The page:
Annie is a singer-songwriter, banjo frailer and jazz vocalist with the swing trio, Girls from Mars. Peter edited Pete Seeger’s autobiography, Where Have All the Flowers Gone. Pete Seeger worked closely with Annie & Peter on the creation of both their songbooks. They have joined with other musicians in launching The Carry It On Fund, continuing the work of Pete & Toshi Seeger https://carryiton.org.
Nov. 5: Memorial Meeting for Pat Loring, Bethesda Friends Meeting (Bethesda, MD) Bethesda Friends Meeting invites Friends to a Memorial Meeting to honor the life and mourn the death of Patricia (Pat) Loring on Saturday, November 5th, at 1pm in our Meeting House. Pat was a member of our Meeting and a participant in the Shalem Spiritual Direction program. Throughout the 1990's, she wrote Listening Spirituality and led classes focused on Quaker faith and practices. We all in Baltimore Yearly Meeting benefited from her wisdom, insights, and loving consideration. For more information, contact Ron Akins (RPAkins@yahoo.com) or Peter Nielsen-Jones (firstname.lastname@example.org)
“When we say that we do not see another person’s color, what we essentially are saying is that we do not see a person’s racial placement as meaningful … that we do not see the ways that a person of color experiences the world differently than does a white-appearing person. Worse, being colorblind usually means that since we do not see differential experiences, people of color will have to convince us that race continues to matter in their lives.“….
“In addition to offending people of color and denying and dismissing their experiences, choosing colorblindness also has one glaringly negative ramification for white people. Being colorblind truly keeps us blind, blind to ourselves. Our whiteness, already a rather blurry topic, moves from being uncomfortable and out of focus to being purposefully hidden from ourselves. As we refuse to see the color in someone else’s life, we refuse to see the whiteness in our own.” (pp. 27-28)
- from Witnessing Whiteness: The Need to Talk About Race and How to Do It, second edition, 2010, by Shelly Tochluk. Tochluk trains educators to work with the diverse Los Angeles school population as an associate professor of education at Mount St. Mary’s College. She led workshops at the 2016 White Privilege Conference in Philadelphia
This column is prepared by the BYM Working Group on Racism (WGR) and sent to the designated liaison at each Monthly and Preparative Meeting. The BYM WGR meets most months on the third Saturday from 10:00 am to 1:00 pm. Locations vary to allow access to more Friends. If you would like to attend, on a regular or a drop-in basis, contact clerk David Etheridge, email@example.com.
Well, it’s been quite a month. The community suffered a big blow with the news that our beloved member, Jack Coleman, had died, surrounded by his family. Obituaries in the New York Times, Philadelphia Inquirer, and Washington Post followed shortly thereafter, and we all learned a bit more about this remarkable man. There will be a memorial meeting for him on Saturday, October 1 at 3:00 pm.
As so often seems to happen in the event of death, a birth followed shortly thereafter. Our beloved member, Jorge Sanchez, and his wife Mimi gave birth to their first child, a tiny daughter with a long name-- Andora Meiomi Sanchez Edwards. She was born with a condition which needed immediate surgery. She was transported to Children’s Hospital and, 24 hours after birth, underwent a difficult procedure. The news is good—she’s apparently recovering with remarkable speed. Jorge and Mimi are basically camped out at the Natal Intensive Care unit for the next month; the “hospitables” on the Hospitality Committee are pitching in with meals. We continue to hold this family in the Light. Grandmother Lucy Norman, who has recently returned to D.C., is keeping us all up to date.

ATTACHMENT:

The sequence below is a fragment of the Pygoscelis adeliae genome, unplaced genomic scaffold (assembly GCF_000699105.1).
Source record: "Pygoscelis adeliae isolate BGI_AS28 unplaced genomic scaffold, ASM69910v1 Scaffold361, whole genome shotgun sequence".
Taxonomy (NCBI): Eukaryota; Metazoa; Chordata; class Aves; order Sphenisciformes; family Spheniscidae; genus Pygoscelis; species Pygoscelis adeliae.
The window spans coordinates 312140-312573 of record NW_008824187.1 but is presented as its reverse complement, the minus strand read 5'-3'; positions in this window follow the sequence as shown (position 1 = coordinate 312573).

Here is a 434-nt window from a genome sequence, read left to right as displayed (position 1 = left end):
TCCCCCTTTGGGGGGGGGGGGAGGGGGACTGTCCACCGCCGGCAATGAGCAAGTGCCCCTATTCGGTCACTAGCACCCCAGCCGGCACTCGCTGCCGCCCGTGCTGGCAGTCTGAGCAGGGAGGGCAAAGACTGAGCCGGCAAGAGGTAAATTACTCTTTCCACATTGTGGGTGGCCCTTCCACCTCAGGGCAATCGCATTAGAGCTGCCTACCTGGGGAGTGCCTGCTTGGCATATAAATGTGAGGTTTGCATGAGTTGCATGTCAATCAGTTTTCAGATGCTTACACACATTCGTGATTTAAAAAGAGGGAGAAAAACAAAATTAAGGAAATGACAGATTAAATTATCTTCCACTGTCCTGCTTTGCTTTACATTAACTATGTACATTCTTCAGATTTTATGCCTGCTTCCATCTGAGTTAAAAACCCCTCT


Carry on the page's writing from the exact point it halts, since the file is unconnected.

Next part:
Meanwhile, the pastoral care committees at FMW started what they hoped will be a series of workshops on pastoral care to help us gain and hone our skills. Members of several other area meetings came as well, and we all learned a little something. The next workshop will be on October 22, and will focus on predatory behavior.
Trustees also met to have a Come to Jesus discussion about whether/when/how to go forward with the much-hoped-for renovation. They will bring their recommendations to Meeting for Business on October 9; stay tuned.
This is the month when Friends Meeting of Washington has the privilege of hosting the Dupont Circle Civic Association’s House Tour. Our cleaning crew is pitching in to help us shine, and we’re busily printing up various brochures describing our building, our history, and Quakerism in general. My personal goal is to assure visitors that Quakers are not extinct, but still alive and kicking.
And speaking of kicking, next month is the election. Gah. Fortunately, the Saturday beforehand (e.g. November 5) there will be a wonderful sing-along concert here at the Meeting House, led by Quaker singers Annie Patterson and Peter Blood. Maybe they’ll help us with all those feelings and thoughts we’re likely to be having.
To help with that, I found this quote, which I will leave you with:
“We are not for names, nor men, nor titles of Government, nor are we for this party nor against the other…but we are for justice and mercy and truth and peace and true freedom, that these may be exalted in our nation…” – Edward Burrough